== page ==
Like Paul O’Connell with a blonde surfer’s mop, Steve Robinson is not the kind of guy whose pint you’d nick. Six-foot stupid tall, he makes a telecaster look like a ukulele, and dwarfs half-Swedish, half-Iraqi bassist Denise Roxenhamn (real name Denise Roxenhamn).
I should also mention he writes very good hard-rock pop songs of the sort once provided to decent society by U.S. groups like Weezer, the Pumpkins and early Foo Fighters. Another band who used to do it were the terrific Angels of Mons, but that’s probably because Steve Robinson was in them. Fresh from a head-turning set at SXSW Festival, this debut sees The Laundry Shop officially begin their assault on the planet, a battle the Dublin-based group have no interest in confining to these shores alone. Their ambitions are not out of order either given the three-piece have a particularly international bent and sound. The accent is neutral (Robinson can warble and sigh like Eliot Smith or bark like Dave Grohl), the themes are universal (good times, bad times, chicks) and tender moments burn slowly before giving way to crunchy wholegrain rawk riffs. What’s not to like?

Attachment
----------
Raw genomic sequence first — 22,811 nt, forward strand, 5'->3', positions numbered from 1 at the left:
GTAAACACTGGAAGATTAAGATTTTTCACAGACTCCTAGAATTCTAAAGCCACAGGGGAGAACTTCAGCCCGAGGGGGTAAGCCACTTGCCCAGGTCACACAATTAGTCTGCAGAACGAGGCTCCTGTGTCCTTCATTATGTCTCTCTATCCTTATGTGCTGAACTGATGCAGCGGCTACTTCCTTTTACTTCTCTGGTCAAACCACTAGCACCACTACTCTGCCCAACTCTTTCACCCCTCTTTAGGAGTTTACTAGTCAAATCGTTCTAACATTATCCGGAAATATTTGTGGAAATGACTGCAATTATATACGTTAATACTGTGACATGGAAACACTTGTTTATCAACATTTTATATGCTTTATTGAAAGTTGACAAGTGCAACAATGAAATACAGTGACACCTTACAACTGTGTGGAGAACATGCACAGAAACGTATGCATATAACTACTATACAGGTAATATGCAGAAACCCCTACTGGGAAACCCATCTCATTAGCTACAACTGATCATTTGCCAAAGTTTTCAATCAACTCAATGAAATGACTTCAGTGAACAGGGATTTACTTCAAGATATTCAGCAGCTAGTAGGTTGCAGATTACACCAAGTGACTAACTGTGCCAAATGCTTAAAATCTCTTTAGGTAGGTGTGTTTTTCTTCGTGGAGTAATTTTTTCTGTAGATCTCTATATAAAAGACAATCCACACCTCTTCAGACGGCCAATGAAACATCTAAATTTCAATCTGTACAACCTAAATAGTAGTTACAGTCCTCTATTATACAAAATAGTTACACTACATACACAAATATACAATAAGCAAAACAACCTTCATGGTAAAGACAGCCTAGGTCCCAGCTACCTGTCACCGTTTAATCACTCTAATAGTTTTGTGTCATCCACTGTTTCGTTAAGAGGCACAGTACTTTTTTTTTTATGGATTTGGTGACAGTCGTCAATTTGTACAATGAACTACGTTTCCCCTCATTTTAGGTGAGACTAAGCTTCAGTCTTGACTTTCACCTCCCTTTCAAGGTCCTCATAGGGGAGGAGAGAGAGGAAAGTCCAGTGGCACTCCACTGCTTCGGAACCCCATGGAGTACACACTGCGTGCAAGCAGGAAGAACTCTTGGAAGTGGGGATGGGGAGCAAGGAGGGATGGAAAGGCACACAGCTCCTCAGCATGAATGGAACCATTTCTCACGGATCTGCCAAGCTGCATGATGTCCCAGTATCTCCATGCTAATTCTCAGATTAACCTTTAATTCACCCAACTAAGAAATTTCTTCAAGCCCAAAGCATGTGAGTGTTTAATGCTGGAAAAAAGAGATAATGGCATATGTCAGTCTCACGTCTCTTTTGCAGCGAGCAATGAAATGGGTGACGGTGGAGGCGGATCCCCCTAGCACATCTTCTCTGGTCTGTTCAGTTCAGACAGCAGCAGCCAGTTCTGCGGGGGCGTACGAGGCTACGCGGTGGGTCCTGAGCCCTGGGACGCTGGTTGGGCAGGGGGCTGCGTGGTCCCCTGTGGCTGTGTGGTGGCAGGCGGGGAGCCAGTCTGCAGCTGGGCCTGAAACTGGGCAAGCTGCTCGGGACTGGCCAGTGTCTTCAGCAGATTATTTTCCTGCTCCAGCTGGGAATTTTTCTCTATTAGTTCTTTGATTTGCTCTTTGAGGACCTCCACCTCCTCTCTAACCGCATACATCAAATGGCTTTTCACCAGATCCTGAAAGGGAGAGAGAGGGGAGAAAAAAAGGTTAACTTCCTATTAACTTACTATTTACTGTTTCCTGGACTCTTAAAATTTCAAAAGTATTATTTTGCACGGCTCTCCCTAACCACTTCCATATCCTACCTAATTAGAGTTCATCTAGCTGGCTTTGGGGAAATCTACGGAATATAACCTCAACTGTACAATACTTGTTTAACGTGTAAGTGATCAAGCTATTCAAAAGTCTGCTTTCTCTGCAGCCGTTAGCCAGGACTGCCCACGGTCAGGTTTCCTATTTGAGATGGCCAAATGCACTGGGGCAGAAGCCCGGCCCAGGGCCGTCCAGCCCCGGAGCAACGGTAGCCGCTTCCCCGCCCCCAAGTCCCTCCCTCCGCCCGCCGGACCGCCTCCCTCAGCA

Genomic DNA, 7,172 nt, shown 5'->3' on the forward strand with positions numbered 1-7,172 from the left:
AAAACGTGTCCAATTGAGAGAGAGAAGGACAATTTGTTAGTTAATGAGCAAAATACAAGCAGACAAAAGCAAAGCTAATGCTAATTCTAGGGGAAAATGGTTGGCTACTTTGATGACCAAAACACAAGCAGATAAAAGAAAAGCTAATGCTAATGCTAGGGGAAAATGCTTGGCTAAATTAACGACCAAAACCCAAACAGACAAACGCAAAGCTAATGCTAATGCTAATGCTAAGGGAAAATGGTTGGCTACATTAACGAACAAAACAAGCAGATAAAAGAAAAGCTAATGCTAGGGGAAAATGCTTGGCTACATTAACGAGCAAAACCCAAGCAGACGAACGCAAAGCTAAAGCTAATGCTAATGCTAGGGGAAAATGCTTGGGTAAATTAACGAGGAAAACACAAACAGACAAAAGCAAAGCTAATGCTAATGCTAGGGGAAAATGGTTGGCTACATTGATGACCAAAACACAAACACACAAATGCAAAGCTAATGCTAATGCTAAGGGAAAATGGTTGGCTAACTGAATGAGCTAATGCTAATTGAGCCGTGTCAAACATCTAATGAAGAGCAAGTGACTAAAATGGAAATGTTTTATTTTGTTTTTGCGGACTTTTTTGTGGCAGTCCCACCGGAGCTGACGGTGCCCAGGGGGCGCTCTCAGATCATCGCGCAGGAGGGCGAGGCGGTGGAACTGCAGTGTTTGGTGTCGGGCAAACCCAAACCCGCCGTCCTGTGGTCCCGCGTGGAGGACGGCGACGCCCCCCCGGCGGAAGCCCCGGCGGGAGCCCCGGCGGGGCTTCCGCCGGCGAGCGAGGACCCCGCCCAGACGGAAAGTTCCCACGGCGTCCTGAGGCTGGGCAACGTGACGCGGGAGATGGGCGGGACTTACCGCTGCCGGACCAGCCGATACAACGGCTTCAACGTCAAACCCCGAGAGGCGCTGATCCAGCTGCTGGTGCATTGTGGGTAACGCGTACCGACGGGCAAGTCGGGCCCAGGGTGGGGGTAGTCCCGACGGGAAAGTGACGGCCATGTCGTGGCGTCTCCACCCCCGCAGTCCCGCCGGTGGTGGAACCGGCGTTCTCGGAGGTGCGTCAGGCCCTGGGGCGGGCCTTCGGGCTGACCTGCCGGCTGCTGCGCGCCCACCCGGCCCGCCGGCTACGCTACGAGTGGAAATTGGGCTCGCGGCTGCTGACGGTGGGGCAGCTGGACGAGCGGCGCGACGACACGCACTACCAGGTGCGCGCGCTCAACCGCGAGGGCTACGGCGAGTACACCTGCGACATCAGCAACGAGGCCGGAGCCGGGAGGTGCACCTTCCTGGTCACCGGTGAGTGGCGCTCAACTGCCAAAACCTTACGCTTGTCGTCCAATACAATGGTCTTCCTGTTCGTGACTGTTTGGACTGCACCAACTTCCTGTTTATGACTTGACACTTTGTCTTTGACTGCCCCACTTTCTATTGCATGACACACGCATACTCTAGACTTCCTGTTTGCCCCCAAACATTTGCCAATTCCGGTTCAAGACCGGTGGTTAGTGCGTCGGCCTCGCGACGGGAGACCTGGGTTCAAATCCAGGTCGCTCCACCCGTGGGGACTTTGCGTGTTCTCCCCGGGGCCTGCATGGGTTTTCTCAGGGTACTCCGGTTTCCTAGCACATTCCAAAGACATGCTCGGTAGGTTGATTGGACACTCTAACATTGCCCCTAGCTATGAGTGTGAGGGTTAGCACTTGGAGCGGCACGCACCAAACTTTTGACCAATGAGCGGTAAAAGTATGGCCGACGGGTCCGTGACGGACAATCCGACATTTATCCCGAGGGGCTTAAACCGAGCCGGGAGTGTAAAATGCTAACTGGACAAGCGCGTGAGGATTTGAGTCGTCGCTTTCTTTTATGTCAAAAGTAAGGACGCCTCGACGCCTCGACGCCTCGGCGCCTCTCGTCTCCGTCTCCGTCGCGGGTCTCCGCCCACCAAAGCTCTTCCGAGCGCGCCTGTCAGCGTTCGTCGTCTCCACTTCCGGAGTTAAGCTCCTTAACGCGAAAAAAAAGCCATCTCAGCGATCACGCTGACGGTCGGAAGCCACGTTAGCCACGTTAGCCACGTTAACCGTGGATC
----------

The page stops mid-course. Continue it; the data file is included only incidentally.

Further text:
-Highs And Lows’, the most familiar track here, has been done a disservice by that Discover Ireland ad – a frantic, confused proclamation is rendered as some glib rock high-five instead. In that respect, the full version will be a nice surprise. Meanwhile, the title track is a quick, eventful adventure of a tune, whereas ‘The Fairy Lake’s’ sludgy riff and soaring melody were designed to make heads nod slowly.
You’d be forgiven for thinking The Laundry Shop are stuck in the early-to-mid nineties, but somehow they’ve managed to gleam the best parts of that era while leaving the cheese and adding a whole height of personality to the heritage. They’ve yet to have their finest hour, but what a way to kick things off.